Thump- thump- thump b-b -d-d-d-d-D-D-D-D-d-d-d-d-d. I snapped awake and slowly sat up in my chair. Sure enough, there he was right in front of me. After ten minutes or so, he did it again, and I caught my first shots of a drumming grouse. My first shot was at 7:44, and I shot ninety-five photos before it flew away at 9:00.

Although my shots from that day were relatively successful, the grouse had sat on the log where I was not expecting it, and there was a small mountain laurel bush right between me and the bird. Later that morning, I did a little pruning and moved the blind to a better angle in preparation for the next sunny morning.

Ruffed Grouse drumming on log
Ruffed Grouse. Photo © Darren Shank.

Shortly after 5:00 a.m. on May 5, I rolled out of bed and soon headed for the blind. Before long the grouse started up on one of his other nearby logs. I settled back in my chair to wait. Around 7:20 he started drumming on the log in front of me. This time he posed beautifully on the log with no obstacles blocking my view. Over the next two hours, I was able to capture many photos as he put on quite a show.

Another highlight of this morning was when a Tufted Titmouse flew through the blind window and landed on my arm. After sitting for a little, it flew on.

Finally, around 9:15 a.m., the grouse walked up the log to within 10 feet (3 m) of me before flying off to the top of a tree.

Ruffed Grouse drumming
Ruffed Grouse drumming. Photo © Darren Shank.

— Kevin’s Summary —

Photos of a Ruffed Grouse drumming on a log by photographer Leonard Lee Rue, III intrigued me from the first time I saw them. I once met Mr. Rue and asked him about how he captured those photos. One tip I learned was that grouse return to the same logs to drum. Once you find a log, you can set up a blind and wait for the bird to return. To find a log, begin by listening for the birds, and move in its direction. To identify the specific log, look for grouse droppings on logs. When you find those, you can expect the bird to come back to that exact spot.

It has probably been nearly thirty years since my chat with Mr. Rue, but I’ve still never photographed a drumming grouse. In fact, I’ve rarely known where a drumming log was, and the few times I did, I never returned and set up a blind. This spring the boys beat me to it. So, I asked them to tell their stories for this lesson.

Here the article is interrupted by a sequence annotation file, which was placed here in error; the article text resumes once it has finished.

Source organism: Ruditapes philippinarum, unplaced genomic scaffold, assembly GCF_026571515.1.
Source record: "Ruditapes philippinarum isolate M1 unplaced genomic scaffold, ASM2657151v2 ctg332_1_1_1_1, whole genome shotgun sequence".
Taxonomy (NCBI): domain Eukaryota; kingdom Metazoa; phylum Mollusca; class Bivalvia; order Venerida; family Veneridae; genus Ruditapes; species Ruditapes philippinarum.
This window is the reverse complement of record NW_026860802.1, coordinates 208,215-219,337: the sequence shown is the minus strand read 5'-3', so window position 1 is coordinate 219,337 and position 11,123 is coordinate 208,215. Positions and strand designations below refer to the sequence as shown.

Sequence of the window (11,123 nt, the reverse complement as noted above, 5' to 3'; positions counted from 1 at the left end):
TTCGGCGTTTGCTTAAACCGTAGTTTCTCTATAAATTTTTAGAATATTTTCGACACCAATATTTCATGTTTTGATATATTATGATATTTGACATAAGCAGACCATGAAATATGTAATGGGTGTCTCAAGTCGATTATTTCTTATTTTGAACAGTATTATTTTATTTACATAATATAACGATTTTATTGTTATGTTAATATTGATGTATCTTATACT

One difference between Mr. Rue’s photos and those my sons took, was Mr. Rue photographed with film rather than digitally. Quality color film notoriously had a low (slow) ISO rating. Using available daylight and slow film would result in shutter speeds slow enough that there would be more blurring of the grouse than desirable. To get good lighting and stop movement of the grouse on the photos I saw, Mr. Rue used a flash, and balanced it with the daylight.

Darren and Allen, however, used a digital camera. The Canon 1D Mark IV they used enabled them to capture quality photos while using an ISO speed of 1000 or 1250. This high (fast) ISO enabled the boys to photograph without needing a fill flash. Early morning light provided warmth to some of their photos, complete with a glint in the eye.

A successful photo needs sharp focus on the eye. However, blur in the wings shows action, and that can add a nice dimension. After all, grouse wings are just a blur when they are actually drumming.

By setting the camera on “aperture priority” mode, the boys could choose to shoot using a wide open aperture. This allowed the camera to fire at the fastest shutter speed within the confines of the lens aperture ability and the available daylight. We prefer this setting over “shutter priority,” as the latter allows the selection of a shutter speed faster than the ability of the lens in any given lighting situation.

Of course, patience is a valuable ingredient. And did I mention a tripod? Always use a tripod when you can, to achieve the best possible focus.

Maybe next spring my turn will come.